A number of years ago a yeshiva student asked me, “Did you have bibles back in Ethiopia? Did you pray? Do you have the same Torah as we do?” This question reminded me of an incident that took place in the 1950s, when a renowned Ashkenazi haredi (ultra-Orthodox) rabbi asked Rabbi Yosef, who was of Iraqi (ancient Babylon) origin, “Do you have the same Talmud as we do?” To which Rabbi Ovadia replied, “And which Talmud does the esteemed rabbi have? The Babylonian Talmud! That means you have our Talmud!” There’s no doubt that Rabbi Yosef’s ruling was unprecedented and historic, however, he only did what was expected of a courageous Talmudic scholar. Just as a physicist is required to uncover truths in nature, so too is the halachic scholar expected to reveal truths in the Torah. And just as a physician weaves certain materials together in an effort to cure people’s ailments, so too does a halachic scholar.

Because of his genius and greatness, Rabbi Yosef succeeded in revealing what had been forgotten for thousands of years: the historic truth of Beta Israel’s Jewishness. In this respect, Rabbi Ovadia is an outstanding example of what a halachic genius with a little bit of courage can do to find solutions within halacha.

And to the student I referred to at the beginning of this article, I would reply: You are our brother. Have no fear. You are an integral part of the Jewish people.

The author is the rabbi of Kedoshei Yisrael Community in Kiryat Gat, member of Tzohar and a Jewish philosophy doctoral student at Bar Ilan University, Translated by Hannah Hochner.

Sunday, November 3, 2013

Thousands of Ethiopian Jews gather in Jerusalem to celebrate return to Israel on Sig’d holiday | JPost | Israel News

Biblical holiday held annually 50 days after Yom Kippur to pray for repentance, and deliverance to Jerusalem.
Ethiopians celebrate Sig'd in Jerusalem, 2013.
Ethiopians celebrate Sig'd in Jerusalem, 2013. Photo: Marc Israel Sellem
Thousands of Ethiopian Israelis from across the nation gathered in the capital Thursday to celebrate Sigd, a holiday marked 50 days after Yom Kippur by repenting for sins and praying for a return to Zion, the coming of the Messiah and a Third Temple.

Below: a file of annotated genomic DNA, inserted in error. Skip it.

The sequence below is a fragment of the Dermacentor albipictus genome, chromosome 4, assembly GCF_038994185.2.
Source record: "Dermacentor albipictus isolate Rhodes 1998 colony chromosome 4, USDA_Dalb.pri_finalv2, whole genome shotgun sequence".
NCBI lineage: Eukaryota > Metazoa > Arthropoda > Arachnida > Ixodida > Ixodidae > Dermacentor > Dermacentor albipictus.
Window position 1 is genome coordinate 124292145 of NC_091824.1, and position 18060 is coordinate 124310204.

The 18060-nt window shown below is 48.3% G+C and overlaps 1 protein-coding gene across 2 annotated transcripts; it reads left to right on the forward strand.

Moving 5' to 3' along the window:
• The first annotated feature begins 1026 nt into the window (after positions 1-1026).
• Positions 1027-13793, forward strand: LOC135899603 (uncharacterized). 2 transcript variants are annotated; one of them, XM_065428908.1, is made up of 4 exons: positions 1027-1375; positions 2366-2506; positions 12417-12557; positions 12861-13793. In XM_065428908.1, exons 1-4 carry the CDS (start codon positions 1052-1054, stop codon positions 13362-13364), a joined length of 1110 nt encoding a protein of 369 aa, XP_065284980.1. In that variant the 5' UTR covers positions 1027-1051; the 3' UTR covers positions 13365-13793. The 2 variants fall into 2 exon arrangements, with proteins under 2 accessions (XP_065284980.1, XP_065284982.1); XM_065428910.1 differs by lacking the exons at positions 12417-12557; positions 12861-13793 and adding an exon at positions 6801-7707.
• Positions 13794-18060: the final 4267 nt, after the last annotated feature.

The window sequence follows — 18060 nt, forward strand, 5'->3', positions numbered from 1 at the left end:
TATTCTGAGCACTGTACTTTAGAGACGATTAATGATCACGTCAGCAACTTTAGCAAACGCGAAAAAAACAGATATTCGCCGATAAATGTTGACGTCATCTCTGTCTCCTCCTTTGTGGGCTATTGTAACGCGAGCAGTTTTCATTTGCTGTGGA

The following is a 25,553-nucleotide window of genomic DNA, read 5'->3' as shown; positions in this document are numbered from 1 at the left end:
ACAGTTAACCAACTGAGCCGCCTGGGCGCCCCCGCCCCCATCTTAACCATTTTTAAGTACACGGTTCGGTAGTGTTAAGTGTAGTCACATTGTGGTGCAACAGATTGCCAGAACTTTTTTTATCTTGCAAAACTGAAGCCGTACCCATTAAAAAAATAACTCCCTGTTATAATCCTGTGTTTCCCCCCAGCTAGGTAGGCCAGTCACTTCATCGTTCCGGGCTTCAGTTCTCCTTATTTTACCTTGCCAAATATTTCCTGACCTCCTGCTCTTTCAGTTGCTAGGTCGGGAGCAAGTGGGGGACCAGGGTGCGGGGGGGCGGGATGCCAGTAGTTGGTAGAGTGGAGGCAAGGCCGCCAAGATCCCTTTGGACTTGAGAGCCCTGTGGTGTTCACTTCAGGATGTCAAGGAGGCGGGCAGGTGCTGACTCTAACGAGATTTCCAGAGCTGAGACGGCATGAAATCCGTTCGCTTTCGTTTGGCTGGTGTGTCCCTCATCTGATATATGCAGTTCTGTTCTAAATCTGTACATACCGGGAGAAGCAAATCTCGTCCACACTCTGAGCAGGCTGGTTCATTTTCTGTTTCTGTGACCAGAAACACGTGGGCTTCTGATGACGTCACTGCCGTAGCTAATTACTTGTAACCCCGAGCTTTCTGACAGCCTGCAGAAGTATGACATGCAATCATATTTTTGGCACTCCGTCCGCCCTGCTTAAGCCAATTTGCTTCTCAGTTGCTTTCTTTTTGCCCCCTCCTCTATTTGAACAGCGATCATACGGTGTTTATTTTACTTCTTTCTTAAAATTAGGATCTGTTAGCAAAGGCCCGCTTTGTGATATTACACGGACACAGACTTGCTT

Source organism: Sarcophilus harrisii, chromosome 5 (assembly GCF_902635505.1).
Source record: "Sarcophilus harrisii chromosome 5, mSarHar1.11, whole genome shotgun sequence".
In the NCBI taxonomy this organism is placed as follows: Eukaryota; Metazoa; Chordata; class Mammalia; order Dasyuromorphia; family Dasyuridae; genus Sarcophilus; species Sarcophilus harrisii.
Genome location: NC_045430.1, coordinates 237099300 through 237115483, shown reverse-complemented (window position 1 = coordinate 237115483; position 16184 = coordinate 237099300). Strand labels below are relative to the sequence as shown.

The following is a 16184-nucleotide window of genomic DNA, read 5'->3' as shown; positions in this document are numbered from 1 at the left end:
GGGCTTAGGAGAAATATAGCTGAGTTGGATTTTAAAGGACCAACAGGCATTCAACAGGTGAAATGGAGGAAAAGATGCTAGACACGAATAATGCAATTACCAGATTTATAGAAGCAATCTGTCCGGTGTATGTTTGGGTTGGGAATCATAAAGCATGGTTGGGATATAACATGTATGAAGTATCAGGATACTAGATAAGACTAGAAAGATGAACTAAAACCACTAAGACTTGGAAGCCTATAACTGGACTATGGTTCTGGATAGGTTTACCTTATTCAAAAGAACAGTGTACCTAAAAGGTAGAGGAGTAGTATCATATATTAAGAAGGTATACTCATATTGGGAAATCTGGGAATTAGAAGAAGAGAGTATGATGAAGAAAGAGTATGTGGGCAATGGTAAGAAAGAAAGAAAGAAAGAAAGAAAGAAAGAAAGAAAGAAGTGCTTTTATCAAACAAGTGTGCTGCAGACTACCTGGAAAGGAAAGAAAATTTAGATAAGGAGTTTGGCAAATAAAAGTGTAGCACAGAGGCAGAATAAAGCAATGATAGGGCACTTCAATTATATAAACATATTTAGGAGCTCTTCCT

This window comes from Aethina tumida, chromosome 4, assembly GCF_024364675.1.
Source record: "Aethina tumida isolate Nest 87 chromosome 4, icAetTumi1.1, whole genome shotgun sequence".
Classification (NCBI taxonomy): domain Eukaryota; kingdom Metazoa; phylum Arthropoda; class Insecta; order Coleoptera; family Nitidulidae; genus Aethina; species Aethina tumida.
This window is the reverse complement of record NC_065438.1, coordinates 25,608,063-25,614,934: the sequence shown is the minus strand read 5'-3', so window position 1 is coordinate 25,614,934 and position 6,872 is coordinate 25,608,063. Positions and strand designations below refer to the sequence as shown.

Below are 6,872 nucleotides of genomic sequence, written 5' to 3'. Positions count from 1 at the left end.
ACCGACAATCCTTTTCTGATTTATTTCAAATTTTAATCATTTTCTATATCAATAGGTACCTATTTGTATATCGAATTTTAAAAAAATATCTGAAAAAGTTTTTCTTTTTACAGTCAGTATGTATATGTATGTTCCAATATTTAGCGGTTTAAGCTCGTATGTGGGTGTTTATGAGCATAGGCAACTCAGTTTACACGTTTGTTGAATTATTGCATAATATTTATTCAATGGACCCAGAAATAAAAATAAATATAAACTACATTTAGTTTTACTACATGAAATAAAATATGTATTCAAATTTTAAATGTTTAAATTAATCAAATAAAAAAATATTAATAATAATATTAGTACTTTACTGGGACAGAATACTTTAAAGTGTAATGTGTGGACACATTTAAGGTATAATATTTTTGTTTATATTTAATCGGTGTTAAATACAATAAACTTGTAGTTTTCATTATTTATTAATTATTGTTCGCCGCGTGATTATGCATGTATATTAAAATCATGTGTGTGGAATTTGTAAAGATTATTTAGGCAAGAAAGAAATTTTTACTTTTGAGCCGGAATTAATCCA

Officially designated a national holiday in Israel in 2009, it is said that Sigd was observed for 2,500 years by Jews in Ethiopia. Since their mass exodus from the country, mostly in the 1980s and early 1990s, Ethiopian Israelis now gather annually in Jerusalem to mark the day.

Thursday’s ceremony, held at the Sherover Promenade in the southeastern part of the city, was attended by Jerusalem Mayor Nir Barkat, Absorption Minister Sofa Landver, Minister of Education Shai Piron, Sephardi Chief Rabbi Yitzhak Yosef, and numerous MKs, rabbis and priests.

“Today is important because this holiday began in Ethiopia a long time ago,” said Tamir Sanbatao, 32, of Petah Tikva, who immigrated with eight family members during Operation Moses in 1984.

Sanbatao, now the father of three, noted that in Ethiopia the holiday was observed in a fashion far different from Thursday’s festivities, which included dozens of food vendors, singing and dancing.

“In Ethiopia we fasted the entire day and climbed a local mountain to pray for forgiveness and deliverance to Jerusalem. Now that we’re here we pray the Messiah will come and that a third Temple will be built,” he said.

“Even though we’re celebrating today,: he explained, “we’re still waiting and praying for this day to come.”

Thirty-eight-year-old Mevrat Lior Perdu, arrived with his family during Operation Moses and is a teacher living in Azor, near Tel Aviv.

“This holiday is very special because in the Kaballah it says that there are 49 gates to go to heaven after Yom Kippur, and if someone didn’t get forgiveness he has a second chance on the 50th day, which is today,” Perdu said.

While he is pleased to live in Israel, he added that his “journey” will not end until the Messiah comes and the Third Temple is built.

“We are still on our journey here because we will not reach the last stop until that time,” he said. “We will never quit until then.”

Meanwhile, actor and producer Shai Fredo – who founded the Sigdiada Festival in Tel Aviv two years ago to celebrate Ethiopian culture with other Israelis as a prelude to Sigd – described the holiday as “beautiful.”

“It’s a beautiful day for us because in Ethiopia we’ve celebrated it for 2,500 years,” Fredo said. “Finally, after thousands of years, we are here and we can pray and celebrate to say thank you to God for taking us here.”

He added that he hoped one day the holiday would be embraced by the entire nation.

“This holiday is for everyone, not just the Ethiopian people,” he said. “The reason I started the Sigdiada Festival was to show other Jews the beauty and diversity of our culture.”

Pnina Rada of Tel Aviv, who came during Operation Moses at the age of seven, echoed Fredo’s sentiments.

“I’m deeply, deeply happy that we are keeping this holiday because it’s the reason we’re here,” she said. “The adventure now is to make this a holiday for all of Israeli society.”

Asked if she believed whether the Ethiopian immigrant community had been truly integrated into society, Rada said much work still needed to be done.

“I don’t think we’re in a place of 100 percent integration because we are still not getting good jobs or being adequately represented in businesses,” she said, attributing this to general ignorance about Ethiopian people and culture.

“People think they know everything about Ethiopians, but they don’t and we want them to know the diversity of our culture,” Rada added.